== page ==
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Charlotte Amalie
Thursday, June 8, 2023
HomeCommentaryOp-edBlack History Month: Elites Use Racial Resentment to Divert Communities

Black History Month: Elites Use Racial Resentment to Divert Communities

Frank Schneiger
Frank Schneiger

It’s always a struggle to put things into historic periods. One way is to talk about the (something or other) “decade.” But history usually doesn’t cooperate. So with the clock running out on Black History Month 2018, here is a shot at putting the modern period into some kind of framework.

It is worth thinking about the current period as the time between the passage of the Civil and Voting Rights Acts in the mid-1960s and the present – basically the past half century. These laws were among the greatest achievements in American history, wiping out centuries of legal racism. But, as is the case of all social progress, they triggered a reaction.

Within a few years, the formerly Democratic South had become solidly Republican, as Republicans made it clear that they would be the white people’s party in the future. As a reaction to civil rights laws, the Black Power Movement and urban rioting in the mid-1960s, white backlash would morph into the most powerful reactionary movement in American history, culminating in the Trump administration and the possibility of achieving reactionary goals going back to the New Deal.

A noted historian once said, “We should always beware that what now lies in the past once lay in the future.” In the mid-1960s, that future looked bright for many people. In the Bronx neighborhood where I had my first real jobs, we were “building the integrated community of the future.” It is now all black and Hispanic and poorer than it was 50 years ago.

In those same years, the civil rights movement and its beliefs in the possibility of a shared and just future was largely supplanted by the Black Power Movement, whose consequences have largely been underestimated. This is an area where Virgin Islands and mainland history clearly intersect.

Instead of a belief that black and white people could work together, the black power movement denigrated whites as a whole. They were “honkies” who were irredeemable. Instead of non-violence and Gandhi, violence was glorified by people like Rap Brown and Stokely Carmichael. White teachers and education were trashed, a sham, don’t fall for “white tricknology.” And, anyone who didn’t go along with the program was a “racist” if they were white, and an “oreo,” if they were black.

If the idea was to scare the hell out of white people, the black power movement was a big success. At some point, significant numbers of white people, now accustomed to being labeled a racist for disagreeing with the most outrageous black leaders, either withdrew into silence or said, “OK, I’m a racist, now what?”

If it was to mobilize black communities for progress, it is hard to find the record of achievements, and easy some 50 years later to see the legacy of rioting and violence in cities across the country.

And, tragically, at the same time as the racial dialogue of the deaf was getting underway, something else was happening. The postwar economic boom that had swept vast numbers of Americans, black and white, into the solid working class or the middle class came to an end. It was far easier to make room for others when you knew that life could get better for everyone, than when it began to seem like a zero-sum, where, whatever “they” got, came out of your pocket.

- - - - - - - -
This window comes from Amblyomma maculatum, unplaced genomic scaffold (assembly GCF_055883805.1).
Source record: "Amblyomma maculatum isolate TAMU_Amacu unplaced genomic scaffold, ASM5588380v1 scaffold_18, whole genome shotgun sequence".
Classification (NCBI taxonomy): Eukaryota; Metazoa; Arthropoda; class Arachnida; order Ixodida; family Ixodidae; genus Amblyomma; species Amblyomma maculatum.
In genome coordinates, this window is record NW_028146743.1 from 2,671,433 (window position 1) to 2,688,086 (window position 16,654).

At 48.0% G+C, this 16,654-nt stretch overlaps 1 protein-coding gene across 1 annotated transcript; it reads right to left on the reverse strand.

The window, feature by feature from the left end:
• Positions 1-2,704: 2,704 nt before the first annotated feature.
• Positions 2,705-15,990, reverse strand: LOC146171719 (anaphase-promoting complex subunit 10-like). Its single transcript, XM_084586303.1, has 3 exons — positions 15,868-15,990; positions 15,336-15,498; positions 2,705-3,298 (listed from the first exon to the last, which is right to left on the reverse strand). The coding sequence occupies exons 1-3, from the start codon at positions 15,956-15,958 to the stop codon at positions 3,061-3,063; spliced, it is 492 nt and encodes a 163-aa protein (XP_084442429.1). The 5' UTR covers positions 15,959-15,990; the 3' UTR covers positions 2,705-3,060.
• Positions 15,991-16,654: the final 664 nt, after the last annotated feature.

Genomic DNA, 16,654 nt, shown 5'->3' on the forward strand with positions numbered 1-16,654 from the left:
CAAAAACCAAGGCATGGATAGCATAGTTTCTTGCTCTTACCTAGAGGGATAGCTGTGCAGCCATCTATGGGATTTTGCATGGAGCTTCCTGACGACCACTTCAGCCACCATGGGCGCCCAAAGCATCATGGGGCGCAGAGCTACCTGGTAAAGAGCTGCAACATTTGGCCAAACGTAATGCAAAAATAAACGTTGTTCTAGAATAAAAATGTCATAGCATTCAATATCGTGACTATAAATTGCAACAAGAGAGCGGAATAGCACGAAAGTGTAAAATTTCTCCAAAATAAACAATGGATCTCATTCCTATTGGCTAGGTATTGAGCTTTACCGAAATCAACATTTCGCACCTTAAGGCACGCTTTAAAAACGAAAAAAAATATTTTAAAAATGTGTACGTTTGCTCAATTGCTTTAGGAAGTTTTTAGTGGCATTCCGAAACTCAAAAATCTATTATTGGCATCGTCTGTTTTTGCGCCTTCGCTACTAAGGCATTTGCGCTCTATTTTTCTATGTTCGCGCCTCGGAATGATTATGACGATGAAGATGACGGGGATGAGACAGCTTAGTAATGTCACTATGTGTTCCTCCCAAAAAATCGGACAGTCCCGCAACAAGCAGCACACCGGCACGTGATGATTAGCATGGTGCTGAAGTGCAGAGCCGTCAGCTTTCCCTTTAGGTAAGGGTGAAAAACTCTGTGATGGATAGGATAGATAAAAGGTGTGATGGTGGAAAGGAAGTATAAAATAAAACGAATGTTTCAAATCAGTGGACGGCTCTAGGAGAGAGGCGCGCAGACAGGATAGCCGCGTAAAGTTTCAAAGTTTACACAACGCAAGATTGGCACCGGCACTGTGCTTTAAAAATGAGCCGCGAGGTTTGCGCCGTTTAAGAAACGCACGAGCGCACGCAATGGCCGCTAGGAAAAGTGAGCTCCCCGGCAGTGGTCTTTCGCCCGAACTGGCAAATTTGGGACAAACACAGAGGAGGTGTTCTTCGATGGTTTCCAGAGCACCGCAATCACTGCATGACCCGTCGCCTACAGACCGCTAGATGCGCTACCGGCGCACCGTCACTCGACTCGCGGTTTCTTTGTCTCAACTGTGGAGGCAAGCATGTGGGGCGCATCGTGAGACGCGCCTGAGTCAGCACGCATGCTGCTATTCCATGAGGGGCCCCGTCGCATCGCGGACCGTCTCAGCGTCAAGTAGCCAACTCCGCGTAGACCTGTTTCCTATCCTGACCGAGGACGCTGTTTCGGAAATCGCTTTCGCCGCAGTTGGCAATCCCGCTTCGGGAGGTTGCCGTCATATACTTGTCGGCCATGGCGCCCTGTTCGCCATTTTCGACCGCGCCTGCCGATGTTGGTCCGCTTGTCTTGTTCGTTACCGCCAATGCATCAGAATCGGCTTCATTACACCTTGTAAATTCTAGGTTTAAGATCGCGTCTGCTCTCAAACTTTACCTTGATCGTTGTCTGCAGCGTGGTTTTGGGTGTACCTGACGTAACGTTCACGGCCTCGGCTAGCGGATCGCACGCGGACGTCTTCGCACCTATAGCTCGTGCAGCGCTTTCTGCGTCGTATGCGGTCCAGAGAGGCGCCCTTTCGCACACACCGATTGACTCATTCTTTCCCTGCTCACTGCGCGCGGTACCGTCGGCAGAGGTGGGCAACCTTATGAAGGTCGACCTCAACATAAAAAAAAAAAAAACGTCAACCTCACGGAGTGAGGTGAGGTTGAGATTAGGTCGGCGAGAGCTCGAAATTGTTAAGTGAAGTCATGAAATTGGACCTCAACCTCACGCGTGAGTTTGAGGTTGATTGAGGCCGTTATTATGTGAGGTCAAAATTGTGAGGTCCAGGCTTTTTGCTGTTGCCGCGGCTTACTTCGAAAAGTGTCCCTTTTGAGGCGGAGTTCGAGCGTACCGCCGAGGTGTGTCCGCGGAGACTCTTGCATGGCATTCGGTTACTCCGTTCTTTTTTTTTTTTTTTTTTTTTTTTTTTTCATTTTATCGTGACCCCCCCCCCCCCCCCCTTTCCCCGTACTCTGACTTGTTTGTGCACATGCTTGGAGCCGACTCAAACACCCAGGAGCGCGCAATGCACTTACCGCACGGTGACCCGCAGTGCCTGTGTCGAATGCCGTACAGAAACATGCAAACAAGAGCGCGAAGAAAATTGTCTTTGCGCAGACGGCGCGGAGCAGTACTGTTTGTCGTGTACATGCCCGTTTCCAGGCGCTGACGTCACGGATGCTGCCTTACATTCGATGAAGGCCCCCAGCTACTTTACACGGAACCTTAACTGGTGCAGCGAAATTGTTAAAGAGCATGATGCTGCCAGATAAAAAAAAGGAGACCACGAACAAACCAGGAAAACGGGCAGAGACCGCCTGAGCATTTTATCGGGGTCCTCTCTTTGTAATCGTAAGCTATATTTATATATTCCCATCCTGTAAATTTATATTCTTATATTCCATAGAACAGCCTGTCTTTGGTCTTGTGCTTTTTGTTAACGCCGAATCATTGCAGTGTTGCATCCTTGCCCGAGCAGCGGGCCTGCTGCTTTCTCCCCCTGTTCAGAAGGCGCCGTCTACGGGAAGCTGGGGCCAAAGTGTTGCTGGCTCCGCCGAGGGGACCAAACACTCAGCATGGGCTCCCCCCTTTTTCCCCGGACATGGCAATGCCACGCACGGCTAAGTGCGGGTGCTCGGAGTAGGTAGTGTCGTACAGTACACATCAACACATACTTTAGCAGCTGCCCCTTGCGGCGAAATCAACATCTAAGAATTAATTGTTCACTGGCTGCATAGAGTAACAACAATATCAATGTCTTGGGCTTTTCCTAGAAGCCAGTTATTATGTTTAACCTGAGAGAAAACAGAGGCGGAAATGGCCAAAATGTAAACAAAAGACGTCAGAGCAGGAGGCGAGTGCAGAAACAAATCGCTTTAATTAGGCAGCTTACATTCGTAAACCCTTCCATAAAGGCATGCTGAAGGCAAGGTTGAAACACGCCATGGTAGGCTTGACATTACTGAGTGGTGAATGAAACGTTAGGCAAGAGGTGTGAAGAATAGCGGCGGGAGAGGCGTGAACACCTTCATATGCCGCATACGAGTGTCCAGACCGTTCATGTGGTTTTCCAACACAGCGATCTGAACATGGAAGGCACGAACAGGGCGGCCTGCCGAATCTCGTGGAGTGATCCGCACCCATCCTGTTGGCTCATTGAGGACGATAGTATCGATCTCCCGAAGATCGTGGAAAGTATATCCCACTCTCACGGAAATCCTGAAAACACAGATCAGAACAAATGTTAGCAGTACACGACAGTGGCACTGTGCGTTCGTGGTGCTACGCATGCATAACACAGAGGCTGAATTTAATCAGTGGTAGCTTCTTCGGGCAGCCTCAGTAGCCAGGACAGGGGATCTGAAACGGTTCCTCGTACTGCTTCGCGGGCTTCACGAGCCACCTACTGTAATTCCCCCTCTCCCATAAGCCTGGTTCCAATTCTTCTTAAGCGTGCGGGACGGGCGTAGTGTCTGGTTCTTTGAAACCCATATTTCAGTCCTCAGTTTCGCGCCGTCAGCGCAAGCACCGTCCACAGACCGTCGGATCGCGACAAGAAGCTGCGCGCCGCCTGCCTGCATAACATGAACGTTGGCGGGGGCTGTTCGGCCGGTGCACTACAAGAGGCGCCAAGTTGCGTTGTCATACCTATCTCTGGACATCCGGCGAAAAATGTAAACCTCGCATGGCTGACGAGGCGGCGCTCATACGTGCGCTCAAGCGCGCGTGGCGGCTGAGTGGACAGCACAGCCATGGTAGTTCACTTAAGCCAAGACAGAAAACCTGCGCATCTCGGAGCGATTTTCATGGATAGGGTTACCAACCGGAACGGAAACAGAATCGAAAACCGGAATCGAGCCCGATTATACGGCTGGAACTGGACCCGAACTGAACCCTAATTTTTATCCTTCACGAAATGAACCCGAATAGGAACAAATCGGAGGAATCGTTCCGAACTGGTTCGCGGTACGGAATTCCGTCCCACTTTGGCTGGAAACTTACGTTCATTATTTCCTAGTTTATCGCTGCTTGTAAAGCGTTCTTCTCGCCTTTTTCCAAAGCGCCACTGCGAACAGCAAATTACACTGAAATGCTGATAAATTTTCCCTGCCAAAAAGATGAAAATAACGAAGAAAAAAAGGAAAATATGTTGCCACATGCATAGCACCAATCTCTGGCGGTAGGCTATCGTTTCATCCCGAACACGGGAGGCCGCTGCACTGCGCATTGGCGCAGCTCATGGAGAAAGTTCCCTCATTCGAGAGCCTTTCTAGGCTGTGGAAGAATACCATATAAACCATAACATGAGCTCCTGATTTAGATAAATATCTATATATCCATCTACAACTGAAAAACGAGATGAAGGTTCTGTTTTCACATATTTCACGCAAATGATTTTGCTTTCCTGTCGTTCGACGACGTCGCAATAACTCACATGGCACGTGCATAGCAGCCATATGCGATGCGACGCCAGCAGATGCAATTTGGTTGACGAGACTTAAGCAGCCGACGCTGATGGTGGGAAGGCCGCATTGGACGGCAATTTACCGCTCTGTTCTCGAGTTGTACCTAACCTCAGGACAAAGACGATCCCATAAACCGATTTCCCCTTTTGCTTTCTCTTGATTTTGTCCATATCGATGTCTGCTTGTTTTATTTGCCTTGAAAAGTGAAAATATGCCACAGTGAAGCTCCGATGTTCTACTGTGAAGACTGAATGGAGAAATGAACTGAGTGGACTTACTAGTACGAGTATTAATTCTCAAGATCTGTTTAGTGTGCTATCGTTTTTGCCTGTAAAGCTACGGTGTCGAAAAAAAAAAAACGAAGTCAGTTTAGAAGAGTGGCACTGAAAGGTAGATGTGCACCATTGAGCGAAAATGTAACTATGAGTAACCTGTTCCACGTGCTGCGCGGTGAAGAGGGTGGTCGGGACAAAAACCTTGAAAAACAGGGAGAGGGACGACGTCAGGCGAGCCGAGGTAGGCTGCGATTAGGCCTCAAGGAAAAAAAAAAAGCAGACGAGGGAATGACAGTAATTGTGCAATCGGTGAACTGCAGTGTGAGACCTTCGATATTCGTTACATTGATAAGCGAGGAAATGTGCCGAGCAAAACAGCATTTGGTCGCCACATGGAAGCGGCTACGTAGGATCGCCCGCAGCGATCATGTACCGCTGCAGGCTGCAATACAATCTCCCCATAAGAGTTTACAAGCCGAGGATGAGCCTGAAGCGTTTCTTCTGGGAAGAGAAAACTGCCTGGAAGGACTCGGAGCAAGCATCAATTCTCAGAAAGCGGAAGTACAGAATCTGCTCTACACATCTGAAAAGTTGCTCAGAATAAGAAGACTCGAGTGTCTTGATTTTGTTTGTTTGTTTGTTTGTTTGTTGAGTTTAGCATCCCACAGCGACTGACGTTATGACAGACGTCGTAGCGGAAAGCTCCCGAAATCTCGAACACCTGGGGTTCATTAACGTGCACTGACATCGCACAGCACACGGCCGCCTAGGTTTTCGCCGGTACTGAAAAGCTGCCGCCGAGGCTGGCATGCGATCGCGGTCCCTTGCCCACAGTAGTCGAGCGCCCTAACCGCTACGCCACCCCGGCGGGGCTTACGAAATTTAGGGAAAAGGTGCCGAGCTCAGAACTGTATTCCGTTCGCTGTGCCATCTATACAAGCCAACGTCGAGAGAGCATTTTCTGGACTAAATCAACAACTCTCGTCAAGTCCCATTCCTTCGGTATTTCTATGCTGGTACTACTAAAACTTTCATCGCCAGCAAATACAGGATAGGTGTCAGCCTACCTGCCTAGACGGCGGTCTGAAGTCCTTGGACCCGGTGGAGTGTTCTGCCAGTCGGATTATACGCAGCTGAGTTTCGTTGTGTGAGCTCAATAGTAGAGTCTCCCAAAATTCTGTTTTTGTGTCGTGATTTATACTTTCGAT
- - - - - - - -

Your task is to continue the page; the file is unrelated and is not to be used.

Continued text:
And then, even worse was to come. In addition to the pie growing far more slowly, its slices were all being distributed upward to an increasingly small segment of the population, the top .001 percent, virtually all white and disconnected from American society, regardless of color. The middle class shrank, immigrants who were willing to work for low wages and no benefits displaced Americans in a range of jobs, and the rungs on the ladder of upward mobility disappeared, producing the most unequal society in the developed world.

Despite these developments, the racial narratives of the 1960s and 1970s remained frozen in place. White people fell for the narrative of black people now on food stamps instead of welfare, sucking up their hard earned tax dollars. Despite the fact that fewer than 25 percent of American families living in poverty were black, 60 percent of news stories on poverty about poverty showed black families.

And, despite the fact, that 75 percent of those in poverty were white, and that white economic wellbeing had eroded year-by-year, television talking heads now used the meme of “white privilege.” It all reinforced the belief that we now live in a zero sum world, and many white people responded in kind by voting for candidates who would stick it to the others.

There was a wave of empathy for Appalachian and rural white people everywhere, living in poverty and communities beset by social ills. This empathy was all well placed, but it often left out the sad reality that there was no reciprocal empathy in these communities for those who looked different, especially black people, immigrants and LGBT people, who were in similar circumstances.

These groups had all been “otherized,” and, with the election of President Obama in 2008, the forces of reaction had a focus for mobilizing all of that white resentment and anger, and pointing it away from the economic elites who were the architects of their decline. That brought us to where things stand today, possibly the bleakest Black History Month in memory.

If there is to be a brighter future, it will almost certainly be driven by a working class, multi-racial coalition that will focus on the wellbeing of all working and poor people, regardless of their color, gender, sexual orientation, or where they came from.

That feels like a big stretch right now.

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